With Father’s Day on Sunday, I couldn’t stop thinking about my dad who died 23 years ago. In particular, I found myself thinking about his business, Community Service Station. His father had named the business “Community” and for decades it proved to be an extension of their friendships and involvement in our township.
While helping businesses and organizations through my newly-founded company, Online and In Person, LLC, I often talk about creating an online community to mirror the real life community of a business or organization. I emphasize that today’s social media marketing centers on community. To me, these aren’t idle words. Over the weekend I found myself comparing real life examples from my father’s business to interactions on Facebook pages.
1. People want to feel connected.
Community Service Station was a business but it was also a social hangout. Even the minister would spend time there (much to my grandmother’s chagrin). Most of us fill up the tank once a week or so. We are regulars at the gas station. My father’s customers would park and spend time sitting or standing around the office. Everyone knew each other and friendships developed.
Facebook creates a social space in much the same way where people can gather even when they aren’t doing business or supporting an organization. With Facebook they can check in to a place page (and eventually will be able to use the new Deal feature when it is offered). A Facebook page creates a place for a community to develop. Rockville Central, which I co-manage, is an excellent example of a Facebook community which means quite a lot to us.
2. People have a need to communicate with each other.
When people hung out at my father’s service station, they inevitably discussed every news story and local happening. When I met his regulars, they always knew what I was doing too.
On Facebook people comment or answer questions in much the same way. Even though they might not be friends on Facebook, they get to know each other and respond to each other. You can always stop by and comment and discuss a topic of interest while seeing who else is talking about a certain subject. People want to know what’s going on and share their opinions both in real life and on Facebook.
3. People want information
My dad obviously shared all sorts of information and answered many questions. Most of all he gave directions to people who were lost. These were not customers. Since he was situated off a ramp from the Lincoln Tunnel, these requests were never-ending and demanded a great amount of his time.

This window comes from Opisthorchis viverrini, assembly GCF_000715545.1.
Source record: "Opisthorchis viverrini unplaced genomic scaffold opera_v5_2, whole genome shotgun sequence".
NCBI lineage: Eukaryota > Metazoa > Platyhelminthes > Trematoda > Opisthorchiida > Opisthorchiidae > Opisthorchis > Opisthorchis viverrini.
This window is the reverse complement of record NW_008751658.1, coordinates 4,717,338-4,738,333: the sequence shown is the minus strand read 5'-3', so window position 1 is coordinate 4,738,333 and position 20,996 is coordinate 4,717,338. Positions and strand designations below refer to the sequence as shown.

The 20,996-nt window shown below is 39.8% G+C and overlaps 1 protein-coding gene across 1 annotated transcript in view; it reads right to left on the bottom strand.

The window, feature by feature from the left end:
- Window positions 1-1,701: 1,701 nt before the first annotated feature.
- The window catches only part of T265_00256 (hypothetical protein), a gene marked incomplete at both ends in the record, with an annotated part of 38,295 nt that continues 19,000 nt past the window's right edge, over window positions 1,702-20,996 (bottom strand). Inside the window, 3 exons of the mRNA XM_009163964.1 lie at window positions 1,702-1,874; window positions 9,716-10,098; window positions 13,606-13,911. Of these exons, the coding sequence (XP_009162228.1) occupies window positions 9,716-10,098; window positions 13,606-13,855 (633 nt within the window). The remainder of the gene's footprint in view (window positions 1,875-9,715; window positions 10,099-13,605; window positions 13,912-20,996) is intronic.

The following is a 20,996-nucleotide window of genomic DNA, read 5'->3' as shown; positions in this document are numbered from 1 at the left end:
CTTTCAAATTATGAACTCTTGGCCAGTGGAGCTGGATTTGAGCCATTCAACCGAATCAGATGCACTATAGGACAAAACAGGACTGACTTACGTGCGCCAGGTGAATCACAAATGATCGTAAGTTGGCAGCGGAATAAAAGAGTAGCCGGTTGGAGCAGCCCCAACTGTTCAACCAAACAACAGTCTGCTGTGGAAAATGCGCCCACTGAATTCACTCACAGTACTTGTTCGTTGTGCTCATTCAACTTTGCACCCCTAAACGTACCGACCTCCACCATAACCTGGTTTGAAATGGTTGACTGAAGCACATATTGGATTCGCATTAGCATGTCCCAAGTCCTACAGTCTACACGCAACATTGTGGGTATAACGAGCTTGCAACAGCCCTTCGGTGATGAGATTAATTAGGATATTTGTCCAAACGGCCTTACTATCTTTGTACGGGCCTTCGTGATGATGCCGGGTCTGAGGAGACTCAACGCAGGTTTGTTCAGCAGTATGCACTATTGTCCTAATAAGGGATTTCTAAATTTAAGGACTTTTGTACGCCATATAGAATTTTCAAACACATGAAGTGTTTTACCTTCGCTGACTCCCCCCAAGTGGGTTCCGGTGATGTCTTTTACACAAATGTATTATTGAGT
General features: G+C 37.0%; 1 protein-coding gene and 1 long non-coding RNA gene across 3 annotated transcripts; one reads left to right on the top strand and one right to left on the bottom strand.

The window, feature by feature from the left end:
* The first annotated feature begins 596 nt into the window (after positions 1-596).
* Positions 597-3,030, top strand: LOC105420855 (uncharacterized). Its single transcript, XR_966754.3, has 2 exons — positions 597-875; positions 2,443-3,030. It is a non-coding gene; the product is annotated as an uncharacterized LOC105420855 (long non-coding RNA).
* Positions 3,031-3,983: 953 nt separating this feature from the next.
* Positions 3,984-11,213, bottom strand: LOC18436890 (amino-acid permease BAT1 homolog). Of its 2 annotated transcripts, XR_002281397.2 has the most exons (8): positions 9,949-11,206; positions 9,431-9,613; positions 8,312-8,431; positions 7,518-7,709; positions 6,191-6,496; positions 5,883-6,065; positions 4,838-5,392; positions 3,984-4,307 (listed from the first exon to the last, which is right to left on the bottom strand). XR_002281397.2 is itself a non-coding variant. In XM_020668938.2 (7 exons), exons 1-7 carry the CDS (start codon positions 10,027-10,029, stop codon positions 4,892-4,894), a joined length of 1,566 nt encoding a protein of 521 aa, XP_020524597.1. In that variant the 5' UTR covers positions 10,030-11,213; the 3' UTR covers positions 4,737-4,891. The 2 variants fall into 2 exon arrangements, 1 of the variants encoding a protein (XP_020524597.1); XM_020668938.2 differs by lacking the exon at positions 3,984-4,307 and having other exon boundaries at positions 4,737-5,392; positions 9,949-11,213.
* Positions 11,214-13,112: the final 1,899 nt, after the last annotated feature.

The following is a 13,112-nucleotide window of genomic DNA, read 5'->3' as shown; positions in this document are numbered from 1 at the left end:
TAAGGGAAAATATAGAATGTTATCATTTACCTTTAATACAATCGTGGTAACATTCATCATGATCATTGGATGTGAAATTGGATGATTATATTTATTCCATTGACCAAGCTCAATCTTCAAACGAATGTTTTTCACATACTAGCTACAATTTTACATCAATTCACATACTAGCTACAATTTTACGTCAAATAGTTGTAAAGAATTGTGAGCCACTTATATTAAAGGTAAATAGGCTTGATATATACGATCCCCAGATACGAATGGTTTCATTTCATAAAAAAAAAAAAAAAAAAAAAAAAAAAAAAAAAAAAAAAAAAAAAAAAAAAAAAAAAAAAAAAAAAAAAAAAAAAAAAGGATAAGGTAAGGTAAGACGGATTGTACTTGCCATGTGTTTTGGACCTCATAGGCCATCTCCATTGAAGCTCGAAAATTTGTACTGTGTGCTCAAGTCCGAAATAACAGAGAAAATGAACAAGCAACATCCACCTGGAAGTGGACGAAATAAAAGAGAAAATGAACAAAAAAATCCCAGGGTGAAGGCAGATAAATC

You share when using the social networks. On Facebook, businesses and organizations provide links, posts, and explanations to demonstrate their expertise without an expectation of compensation.
4. Businesses shouldn’t be afraid of humor
Take a look at the picture for this post. A newspaper article was taped onto my father’s desk “Boss George Goes Batty”. He loved to fool around and play practical jokes. He taught me that if I wanted to dish it out, I had to take it. Customers stopped in for a good laugh daily and he would play along. Community Service Station was a lively place for many men in my hometown.
On Facebook, you often post funny pictures, jokes, and amusing articles. These light-hearted links are a good break from your work or boredom. Sharing funny instances is one of the main uses of Facebook. Successful business owners and organizations show their lighter sides. Their pages run fun content and creative photos with a personal touch.
5. People like to volunteer and help.
My dad’s business was a work-study site for our high school. He hired young men and successfully trained them to be able to hold a job. Many of these boys didn’t even know how to look someone in the eye or shake hands. My father stepped up and dedicated the time. He always offered his property for car washes for local groups too. Signs and fliers were everywhere.
Businesses often “give back” to the community. After organizing service projects, Facebook brings people together to volunteer. Posts and events provide ways for customers to invite other like-minded friends to join them and increase the good in the world. Facebook is the modern day version of a flier on a telephone pole.
When I advise businesses and organizations on using social networks, I have my dad’s terrific example in my mind along with a good understanding of the importance of community. This background is combined with the technical know-how of successfully administering a Facebook page. To me, they fit together quite naturally. I help others feel the same.